Key Legislators Take On 6th Circuit Court Over Costly Regulations

June 23, 2011

By an overwhelming bi-partisan majority, the Senate Agriculture Committee passed a House bill that will remove costly and redundant regulatory burdens on producers while providing no environmental or consumer benefits. The bill, which passed on a voice vote in the Senate committee, had easily passed the House by a very large, bi-partisan margin.

The vote was a strong rebuke to the January 2009 ruling by the Sixth Circuit Court saying pesticide discharge is a point source of pollution subject to additional regulation under the Clean Water Act.

Farm groups across the country and key legislators immediately applauded passage of the measure. “This bill will eliminate a double layer of red tape that ultimately costs producers and consumers, and I stand ready to protect public health and reduce duplicative regulations by moving this bill to the Senate floor,” said Kansas Senator Pat Roberts (R).

When finalized, the bill will eliminate a costly and duplicative permitting requirement for the application of pesticides, whichwill be implemented by a January 2009 court order saying pesticide discharge is apoint source of pollution subject to additional regulation under the Clean Water Act.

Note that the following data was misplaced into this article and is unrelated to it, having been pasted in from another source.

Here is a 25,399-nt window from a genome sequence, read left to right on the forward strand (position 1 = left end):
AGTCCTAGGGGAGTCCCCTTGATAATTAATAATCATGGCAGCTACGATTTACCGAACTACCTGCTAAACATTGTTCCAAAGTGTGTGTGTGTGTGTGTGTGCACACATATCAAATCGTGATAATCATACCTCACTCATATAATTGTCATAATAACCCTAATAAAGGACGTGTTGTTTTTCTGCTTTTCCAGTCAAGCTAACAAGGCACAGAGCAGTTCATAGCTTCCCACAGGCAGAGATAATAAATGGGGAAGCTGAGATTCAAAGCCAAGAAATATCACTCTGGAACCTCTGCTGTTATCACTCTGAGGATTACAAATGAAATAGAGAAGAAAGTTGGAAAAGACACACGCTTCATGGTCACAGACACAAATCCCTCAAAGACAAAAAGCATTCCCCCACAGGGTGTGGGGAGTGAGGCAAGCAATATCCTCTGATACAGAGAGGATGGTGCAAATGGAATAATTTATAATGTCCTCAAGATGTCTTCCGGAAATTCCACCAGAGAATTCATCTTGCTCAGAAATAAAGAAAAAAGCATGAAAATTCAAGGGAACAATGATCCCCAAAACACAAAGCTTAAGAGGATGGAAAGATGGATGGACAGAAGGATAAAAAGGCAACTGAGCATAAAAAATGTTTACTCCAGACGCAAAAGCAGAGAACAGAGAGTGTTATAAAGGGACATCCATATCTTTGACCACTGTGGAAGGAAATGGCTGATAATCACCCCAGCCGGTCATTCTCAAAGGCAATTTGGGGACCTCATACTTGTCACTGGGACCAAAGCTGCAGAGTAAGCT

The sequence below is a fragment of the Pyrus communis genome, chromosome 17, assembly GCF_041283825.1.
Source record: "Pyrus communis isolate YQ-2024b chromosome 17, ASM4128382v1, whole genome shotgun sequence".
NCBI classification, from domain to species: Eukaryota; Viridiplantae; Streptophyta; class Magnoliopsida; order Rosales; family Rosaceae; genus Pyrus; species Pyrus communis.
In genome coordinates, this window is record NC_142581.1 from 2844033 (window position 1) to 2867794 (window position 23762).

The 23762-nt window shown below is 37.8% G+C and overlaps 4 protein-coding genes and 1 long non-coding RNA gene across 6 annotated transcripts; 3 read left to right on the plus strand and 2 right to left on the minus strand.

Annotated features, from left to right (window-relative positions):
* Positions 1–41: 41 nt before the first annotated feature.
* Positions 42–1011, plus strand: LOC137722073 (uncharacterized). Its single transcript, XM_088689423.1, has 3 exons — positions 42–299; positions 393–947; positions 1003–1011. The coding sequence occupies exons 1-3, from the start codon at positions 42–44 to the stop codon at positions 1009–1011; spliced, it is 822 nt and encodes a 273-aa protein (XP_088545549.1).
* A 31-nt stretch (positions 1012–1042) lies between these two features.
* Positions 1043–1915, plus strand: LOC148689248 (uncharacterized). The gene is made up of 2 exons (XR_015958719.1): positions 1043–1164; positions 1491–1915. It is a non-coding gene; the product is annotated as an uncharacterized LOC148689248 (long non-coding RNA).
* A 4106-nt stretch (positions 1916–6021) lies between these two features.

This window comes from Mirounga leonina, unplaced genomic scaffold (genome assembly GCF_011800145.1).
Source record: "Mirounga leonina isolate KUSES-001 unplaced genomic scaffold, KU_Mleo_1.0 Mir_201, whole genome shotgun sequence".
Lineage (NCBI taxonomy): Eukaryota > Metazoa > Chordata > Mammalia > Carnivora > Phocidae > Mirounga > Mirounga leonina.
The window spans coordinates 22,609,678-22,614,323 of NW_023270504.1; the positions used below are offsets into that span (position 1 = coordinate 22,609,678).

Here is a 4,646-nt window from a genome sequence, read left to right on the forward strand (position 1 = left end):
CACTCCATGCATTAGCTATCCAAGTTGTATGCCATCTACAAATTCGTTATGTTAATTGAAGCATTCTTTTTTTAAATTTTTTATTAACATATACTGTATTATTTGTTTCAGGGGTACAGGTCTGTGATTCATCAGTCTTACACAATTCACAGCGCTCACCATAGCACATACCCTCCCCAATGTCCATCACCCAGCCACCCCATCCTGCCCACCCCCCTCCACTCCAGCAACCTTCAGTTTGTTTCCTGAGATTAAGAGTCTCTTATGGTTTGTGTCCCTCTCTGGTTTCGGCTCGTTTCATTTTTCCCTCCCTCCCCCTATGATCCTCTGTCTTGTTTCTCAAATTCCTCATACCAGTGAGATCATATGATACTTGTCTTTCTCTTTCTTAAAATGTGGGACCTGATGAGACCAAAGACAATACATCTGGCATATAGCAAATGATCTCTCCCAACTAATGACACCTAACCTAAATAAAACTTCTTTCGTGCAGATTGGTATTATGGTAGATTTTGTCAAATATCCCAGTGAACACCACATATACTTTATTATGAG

That requirement, according to many farm groups, would impose an economic burden to agricultural producers, foresters, public health agencies, the federal government, state agencies, and every day citizens.

“If a legislative solution is not achieved when the new requirement goes into effect, farmers running afoul of it could be subject to fines of up to $37,500 per day,” according to the National Association of Wheat Growers.

The EPA has estimated the costly court ruling will affect approximately 365,000 pesticide applicators that perform 5.6 million pesticide applications annually–whichwill require a new level of paperwork and processing the federal government and few local entities are prepared to deal with.

The National Cotton Council also commended the Senate committee for passage of the bill, noting that without this legislative fix, the requirement “would impose an economic burden to agricultural producers, foresters, public health agencies, the federal government, state agencies and everyday citizens.”

Ohio’s Bob Gibbs, who is not only a farmer and past president of the Ohio Farm Bureau but the author of the bill, quickly applauded the committee vote and urged the bill onward to the floor of the Senate. “Failure to pass this legislation would prove to be a huge barrier to job creation, as well as a disastrous, unnecessary expansion of government.”